David Bourget (Western Ontario)
David Chalmers (ANU, NYU)
Rafael De Clercq
Jack Alan Reynolds
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Argumentation 16 (1):21-32 (2002)
Words, just because they are words, are not inherently clear. The message they contain becomes clear to those who speak the language and are familiar with the issues and contexts. If the message lacks linguistic clarity the recipient of the message will typically make a query that will bring forth further information intended to clarify. The result might be more words, but it might also involve pointing or drawing, or words that utilize other modes such as references to context, history, and so on. If the ambiguity derives from an inconsistency between, say, words and behaviour, one may look to either mode for clarity. Communication, we must accept, actually occurs in messages, and our ability to transmit information may be limited by any number of factors. When we focus entirely on discursive aspects of communication we limit both the ways in which we receive and ways in which we transmit information. The logocentric fallacy is committed when language, especially in it's most logical guise, is seen to be the only form of rational communication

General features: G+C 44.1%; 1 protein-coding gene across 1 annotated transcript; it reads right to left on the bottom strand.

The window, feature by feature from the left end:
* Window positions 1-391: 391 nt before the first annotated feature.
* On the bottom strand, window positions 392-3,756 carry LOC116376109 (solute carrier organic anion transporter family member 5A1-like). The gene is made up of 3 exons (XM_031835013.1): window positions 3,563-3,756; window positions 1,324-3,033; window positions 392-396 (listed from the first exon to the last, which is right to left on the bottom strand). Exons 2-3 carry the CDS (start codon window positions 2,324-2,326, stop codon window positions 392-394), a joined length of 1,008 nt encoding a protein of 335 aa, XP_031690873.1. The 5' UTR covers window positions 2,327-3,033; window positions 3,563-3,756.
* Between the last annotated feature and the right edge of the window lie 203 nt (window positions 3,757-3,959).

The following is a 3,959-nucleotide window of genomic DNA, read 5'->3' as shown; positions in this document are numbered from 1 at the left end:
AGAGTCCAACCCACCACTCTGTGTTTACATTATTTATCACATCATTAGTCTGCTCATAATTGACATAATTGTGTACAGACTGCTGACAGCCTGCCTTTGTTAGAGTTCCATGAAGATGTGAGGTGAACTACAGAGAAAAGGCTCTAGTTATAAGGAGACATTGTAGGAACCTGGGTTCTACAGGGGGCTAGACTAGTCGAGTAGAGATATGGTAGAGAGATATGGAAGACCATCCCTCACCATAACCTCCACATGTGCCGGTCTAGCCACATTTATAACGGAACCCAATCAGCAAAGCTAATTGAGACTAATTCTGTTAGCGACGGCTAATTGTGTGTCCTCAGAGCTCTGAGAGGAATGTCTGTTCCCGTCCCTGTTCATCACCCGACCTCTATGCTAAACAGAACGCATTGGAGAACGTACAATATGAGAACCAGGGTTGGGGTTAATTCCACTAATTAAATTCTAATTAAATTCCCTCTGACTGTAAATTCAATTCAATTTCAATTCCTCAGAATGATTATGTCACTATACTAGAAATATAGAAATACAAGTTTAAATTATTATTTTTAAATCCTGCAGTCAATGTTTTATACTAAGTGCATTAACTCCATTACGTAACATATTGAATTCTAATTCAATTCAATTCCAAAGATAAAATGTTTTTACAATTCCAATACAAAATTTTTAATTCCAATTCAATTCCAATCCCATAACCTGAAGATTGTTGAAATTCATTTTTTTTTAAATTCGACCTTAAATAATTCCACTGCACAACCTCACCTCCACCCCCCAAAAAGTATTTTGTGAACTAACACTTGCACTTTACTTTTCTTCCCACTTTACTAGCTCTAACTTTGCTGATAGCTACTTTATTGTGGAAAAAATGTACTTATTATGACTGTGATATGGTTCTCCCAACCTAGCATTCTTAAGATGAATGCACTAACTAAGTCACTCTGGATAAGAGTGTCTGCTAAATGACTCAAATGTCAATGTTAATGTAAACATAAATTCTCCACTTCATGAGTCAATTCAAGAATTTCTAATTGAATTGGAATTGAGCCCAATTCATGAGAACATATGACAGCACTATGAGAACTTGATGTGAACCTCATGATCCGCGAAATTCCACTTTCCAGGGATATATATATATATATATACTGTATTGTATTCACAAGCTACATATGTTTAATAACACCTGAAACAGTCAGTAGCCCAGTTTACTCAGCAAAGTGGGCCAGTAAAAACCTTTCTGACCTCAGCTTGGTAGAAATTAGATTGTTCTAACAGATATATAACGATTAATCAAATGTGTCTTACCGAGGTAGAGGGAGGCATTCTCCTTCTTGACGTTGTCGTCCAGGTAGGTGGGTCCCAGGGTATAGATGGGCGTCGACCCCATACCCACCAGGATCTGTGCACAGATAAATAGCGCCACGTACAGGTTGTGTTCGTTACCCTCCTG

|Keywords||coalescent logocentric non-logical situational|
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Leo Groarke (2015). Going Multimodal: What is a Mode of Arguing and Why Does It Matter? Argumentation 29 (2):133-155.
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